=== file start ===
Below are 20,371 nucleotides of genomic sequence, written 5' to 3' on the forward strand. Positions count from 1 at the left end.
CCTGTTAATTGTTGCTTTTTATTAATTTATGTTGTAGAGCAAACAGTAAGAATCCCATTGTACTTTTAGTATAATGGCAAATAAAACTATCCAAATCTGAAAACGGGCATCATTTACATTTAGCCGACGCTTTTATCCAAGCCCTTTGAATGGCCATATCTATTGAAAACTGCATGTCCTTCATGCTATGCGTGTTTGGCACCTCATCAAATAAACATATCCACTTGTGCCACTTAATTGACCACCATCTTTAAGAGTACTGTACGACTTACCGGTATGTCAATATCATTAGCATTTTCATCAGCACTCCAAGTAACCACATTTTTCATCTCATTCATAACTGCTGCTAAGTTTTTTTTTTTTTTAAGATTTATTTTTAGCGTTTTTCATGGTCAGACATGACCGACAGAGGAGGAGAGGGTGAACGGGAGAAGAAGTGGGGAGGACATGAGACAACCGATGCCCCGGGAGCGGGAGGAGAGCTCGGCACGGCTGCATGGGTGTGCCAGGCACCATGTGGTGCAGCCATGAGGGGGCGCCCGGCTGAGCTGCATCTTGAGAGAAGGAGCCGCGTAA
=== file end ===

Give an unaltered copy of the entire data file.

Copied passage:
Below are 20,371 nucleotides of genomic sequence, written 5' to 3' on the forward strand. Positions count from 1 at the left end.
CCTGTTAATTGTTGCTTTTTATTAATTTATGTTGTAGAGCAAACAGTAAGAATCCCATTGTACTTTTAGTATAATGGCAAATAAAACTATCCAAATCTGAAAACGGGCATCATTTACATTTAGCCGACGCTTTTATCCAAGCCCTTTGAATGGCCATATCTATTGAAAACTGCATGTCCTTCATGCTATGCGTGTTTGGCACCTCATCAAATAAACATATCCACTTGTGCCACTTAATTGACCACCATCTTTAAGAGTACTGTACGACTTACCGGTATGTCAATATCATTAGCATTTTCATCAGCACTCCAAGTAACCACATTTTTCATCTCATTCATAACTGCTGCTAAGTTTTTTTTTTTTTTAAGATTTATTTTTAGCGTTTTTCATGGTCAGACATGACCGACAGAGGAGGAGAGGGTGAACGGGAGAAGAAGTGGGGAGGACATGAGACAACCGATGCCCCGGGAGCGGGAGGAGAGCTCGGCACGGCTGCATGGGTGTGCCAGGCACCATGTGGTGCAGCCATGAGGGGGCGCCCGGCTGAGCTGCATCTTGAGAGAAGGAGCCGCGTAA